Online Safety and Media Regulation Bill needs to mark the end of self-regulation for the tech and social media giants say Children’s Rights Campaigners
Ahead of an appearance at the Joint Oireachtas Committee on Media, Tourism, Arts, Culture, Sport and Gaeltacht later today (13.05.2021), the Children’s Rights Alliance, CyberSafeKids and the ISPCC are urging legislators to use the Bill to mark the end of self-regulation for tech and social media giants.
“Over the last year, we have seen how young people have relied on the internet to communicate with their friends and family, to stay connected while being isolated from their schools and communities, and to engage with their education. However, with the increased use and dependency on online platforms there is also increased risk. We want every child to be empowered to enjoy the full benefits of the internet but to have that experience be as safe and positive as possible. For too long now, the responsibility to keep yourself safe has rested with young users themselves or with their parents. The expectation has been with children, parents or teachers to take action when something goes wrong. We are saying enough is enough. Government action in this space has already been delayed. The new Online Safety and Media Regulation (OSMR) Bill presents an opportunity for Government to put in place measures that will make the digital space a safer one for children and young people but in order for it to work it must name the Online Safety Commissioner and ensure they can make direct complaints where they can’t get any satisfaction from the online platform,” said Tanya Ward, Chief Executive of the Children’s Rights Alliance.
“Self-regulation simply does not go far enough. When families come to us for support, it is often after a lengthy difficult battle to try find a solution. For the child or young person experiencing an issue with an online platform or online content, weeks can feel like a lifetime and yet some are fighting for up to two years to have content removed. It simply isn’t good enough. This Bill needs to ensure that an Online Safety Commissioner is established so that online platforms and services are held accountable. We want to see an Online Safety Commissioner that plays a central role in setting a high bar for safety and is sufficiently resourced to take action when platforms and companies fall below that threshold,” added Alex Cooney, CEO of CyberSafeKids. “With children as young as eight now online, on smartphones, creating social media profiles, we expect this Bill to put the onus on the tech industry to incorporate a safety by design approach.”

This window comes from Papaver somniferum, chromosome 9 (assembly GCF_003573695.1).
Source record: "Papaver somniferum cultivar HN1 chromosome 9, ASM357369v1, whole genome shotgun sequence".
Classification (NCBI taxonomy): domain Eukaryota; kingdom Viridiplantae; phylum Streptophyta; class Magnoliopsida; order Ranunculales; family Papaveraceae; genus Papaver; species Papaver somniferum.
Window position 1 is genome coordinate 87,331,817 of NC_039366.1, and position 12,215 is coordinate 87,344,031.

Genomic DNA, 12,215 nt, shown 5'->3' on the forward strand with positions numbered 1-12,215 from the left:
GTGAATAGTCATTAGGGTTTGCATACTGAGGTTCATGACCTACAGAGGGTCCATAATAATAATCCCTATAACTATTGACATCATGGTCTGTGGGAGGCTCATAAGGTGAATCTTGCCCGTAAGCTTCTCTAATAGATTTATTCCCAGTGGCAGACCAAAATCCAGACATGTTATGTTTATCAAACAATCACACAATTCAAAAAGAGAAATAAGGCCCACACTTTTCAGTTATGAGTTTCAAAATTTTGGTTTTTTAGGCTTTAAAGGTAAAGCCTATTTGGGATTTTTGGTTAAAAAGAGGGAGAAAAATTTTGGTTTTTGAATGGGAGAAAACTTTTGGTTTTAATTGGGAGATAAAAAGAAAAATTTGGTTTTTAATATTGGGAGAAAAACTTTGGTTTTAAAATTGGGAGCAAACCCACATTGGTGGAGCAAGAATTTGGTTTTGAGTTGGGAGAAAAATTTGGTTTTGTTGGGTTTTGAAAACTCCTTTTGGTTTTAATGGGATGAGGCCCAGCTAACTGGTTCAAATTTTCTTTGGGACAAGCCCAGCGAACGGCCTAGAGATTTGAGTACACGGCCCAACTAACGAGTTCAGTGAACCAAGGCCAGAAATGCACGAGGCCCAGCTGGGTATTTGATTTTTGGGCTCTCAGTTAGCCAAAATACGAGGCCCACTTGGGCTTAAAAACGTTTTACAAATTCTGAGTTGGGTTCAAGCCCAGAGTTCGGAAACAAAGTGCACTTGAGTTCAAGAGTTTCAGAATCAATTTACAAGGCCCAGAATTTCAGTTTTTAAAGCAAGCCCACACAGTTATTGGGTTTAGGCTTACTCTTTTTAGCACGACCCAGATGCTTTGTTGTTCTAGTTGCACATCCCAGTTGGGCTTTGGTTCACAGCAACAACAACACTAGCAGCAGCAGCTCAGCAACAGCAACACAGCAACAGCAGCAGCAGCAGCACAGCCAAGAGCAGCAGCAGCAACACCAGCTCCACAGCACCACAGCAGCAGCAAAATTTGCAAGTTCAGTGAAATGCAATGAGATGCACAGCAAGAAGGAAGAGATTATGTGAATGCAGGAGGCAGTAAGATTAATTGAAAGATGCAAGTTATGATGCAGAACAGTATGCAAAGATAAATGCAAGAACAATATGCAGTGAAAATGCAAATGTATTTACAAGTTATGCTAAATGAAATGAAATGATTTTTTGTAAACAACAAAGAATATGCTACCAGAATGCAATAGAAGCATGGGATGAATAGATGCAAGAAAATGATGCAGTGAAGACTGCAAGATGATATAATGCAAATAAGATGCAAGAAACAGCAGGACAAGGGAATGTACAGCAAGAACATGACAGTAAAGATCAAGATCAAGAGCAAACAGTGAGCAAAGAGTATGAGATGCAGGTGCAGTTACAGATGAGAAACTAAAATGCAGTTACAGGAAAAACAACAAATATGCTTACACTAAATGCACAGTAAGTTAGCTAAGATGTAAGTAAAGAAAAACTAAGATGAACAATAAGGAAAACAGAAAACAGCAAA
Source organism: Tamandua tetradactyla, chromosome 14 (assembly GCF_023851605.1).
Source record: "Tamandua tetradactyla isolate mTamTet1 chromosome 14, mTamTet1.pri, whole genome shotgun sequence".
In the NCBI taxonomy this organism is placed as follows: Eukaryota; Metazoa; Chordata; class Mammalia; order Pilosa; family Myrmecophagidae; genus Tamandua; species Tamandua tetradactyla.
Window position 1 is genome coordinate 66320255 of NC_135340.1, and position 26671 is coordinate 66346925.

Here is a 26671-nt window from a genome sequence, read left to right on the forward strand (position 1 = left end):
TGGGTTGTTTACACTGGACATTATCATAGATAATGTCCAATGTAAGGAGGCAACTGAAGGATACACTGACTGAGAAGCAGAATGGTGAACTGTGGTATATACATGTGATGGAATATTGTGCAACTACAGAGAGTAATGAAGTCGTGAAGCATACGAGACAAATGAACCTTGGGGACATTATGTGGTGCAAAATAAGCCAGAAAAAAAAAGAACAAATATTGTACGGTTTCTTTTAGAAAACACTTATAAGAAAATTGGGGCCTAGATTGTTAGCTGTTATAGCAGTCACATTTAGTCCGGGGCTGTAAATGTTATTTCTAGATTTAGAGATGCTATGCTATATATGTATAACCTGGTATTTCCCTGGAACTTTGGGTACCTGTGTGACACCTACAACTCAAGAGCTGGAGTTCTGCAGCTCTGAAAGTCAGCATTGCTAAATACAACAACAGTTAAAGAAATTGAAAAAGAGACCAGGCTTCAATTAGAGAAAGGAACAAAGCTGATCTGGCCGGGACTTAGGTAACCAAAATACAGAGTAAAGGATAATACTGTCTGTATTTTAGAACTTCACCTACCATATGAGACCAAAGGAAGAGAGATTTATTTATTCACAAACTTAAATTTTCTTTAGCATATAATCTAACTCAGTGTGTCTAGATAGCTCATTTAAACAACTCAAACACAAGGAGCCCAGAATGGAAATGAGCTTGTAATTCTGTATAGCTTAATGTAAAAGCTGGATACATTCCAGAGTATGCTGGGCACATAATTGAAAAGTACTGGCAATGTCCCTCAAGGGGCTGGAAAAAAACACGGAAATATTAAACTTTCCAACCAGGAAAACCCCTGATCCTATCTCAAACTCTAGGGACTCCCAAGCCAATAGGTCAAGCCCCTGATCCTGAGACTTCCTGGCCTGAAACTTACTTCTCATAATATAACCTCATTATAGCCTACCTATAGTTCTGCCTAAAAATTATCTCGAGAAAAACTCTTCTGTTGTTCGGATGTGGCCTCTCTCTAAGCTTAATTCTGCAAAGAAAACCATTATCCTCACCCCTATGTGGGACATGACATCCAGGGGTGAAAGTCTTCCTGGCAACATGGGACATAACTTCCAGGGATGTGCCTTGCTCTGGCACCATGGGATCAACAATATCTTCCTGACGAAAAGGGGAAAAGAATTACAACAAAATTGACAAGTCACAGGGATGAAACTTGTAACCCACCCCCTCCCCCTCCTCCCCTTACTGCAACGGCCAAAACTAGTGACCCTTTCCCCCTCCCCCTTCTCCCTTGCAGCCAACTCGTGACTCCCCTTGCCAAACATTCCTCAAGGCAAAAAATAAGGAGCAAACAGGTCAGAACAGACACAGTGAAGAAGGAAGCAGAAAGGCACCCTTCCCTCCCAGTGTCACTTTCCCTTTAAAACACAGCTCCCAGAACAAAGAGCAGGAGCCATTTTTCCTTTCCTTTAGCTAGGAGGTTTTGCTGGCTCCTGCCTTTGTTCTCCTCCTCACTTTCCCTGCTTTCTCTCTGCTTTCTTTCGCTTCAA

John Church, Chief Executive of the ISPCC stated, “The Committee has already heard that the lack of an individual complaints mechanism was referred to as the single biggest weakness of the OSMR Bill as it stands. Our concern is that without it, not only is the Bill weaker but it will actually be a retrograde step from a children’s right perspective. We hear from children and families every week through Childline that experience immense difficulty raising issues and complaints in the digital space. Without an individual complaints mechanism, this legislation will deny them the right to an effective and efficient remedy, the significance of which cannot be underplayed. Ensuring there is somewhere for young people to go when they cannot get a solution through other means could, in some cases, be life-saving. It is also imperative that the Online Safety Commissioner be equipped with appropriate powers including takedown orders that will also serve to ensure illegal or harmful content which we know can cause long-lasting harm, is removed in a timely manner.”
The need for an Online Safety Commissioner with appropriately strong powers to hold tech companies accountable and the inclusion of an individual complaints mechanism will be a central focus of a new national campaign on online safety supported by The Community Foundation for Ireland via The RTÉ does Comic Relief Fund and co-ordinated by the Children’s Rights Alliance which sees 15 member organisations leading in online safety, digital rights and youth participation unite to push for critical changes in the area. Members include Alcohol Action Ireland, Barretstown, Barnardos, CyberSafeKids, Dublin Rape Crisis Centre, Foróige, Irish Heart Foundation, ISPCC, National Youth Council of Ireland, One in Four, Psychological Society of Ireland, Rape Crisis Network Ireland, Scouting Ireland, SpunOut.ie and Young Social Innovators.
Contact: Emma Archbold Children’s Rights Alliance, Tel: 01-662 9400 / 0879971410, Email: firstname.lastname@example.org
Sarah Bermingham, ISPCC, Tel: 087 315 7552 Email Sarah.Bermingham@ispcc.ie
Notes to Editor:
- Spokespeople from each organisation are available for interview upon request.
- You can read the submissions to the Joint Oireachtas Committee through the following links: Children’s Rights Alliance #OSMRBill
- The new campaign focusing on online safety for children and young people includes: Alcohol Action Ireland, Barretstown, Barnardos, CyberSafeKids, Dublin Rape Crisis Centre, Foróige, Irish Heart Foundation, ISPCC, National Youth Council of Ireland, One in Four, Psychological Society of Ireland, Rape Crisis Network Ireland, Scouting Ireland, SpunOut.ie and Young Social Innovators.
- The campaign is supported by The Community Foundation for Ireland via The RTÉ does Comic Relief Fund #RTEComicRelief
Please include details of our Helpline for your readers:
Children's Rights Alliance Helpline: 01 902 0494
Open Mondays 10am to 2pm, Wednesdays 2pm to 7pm and Friday 10am to 12 noon.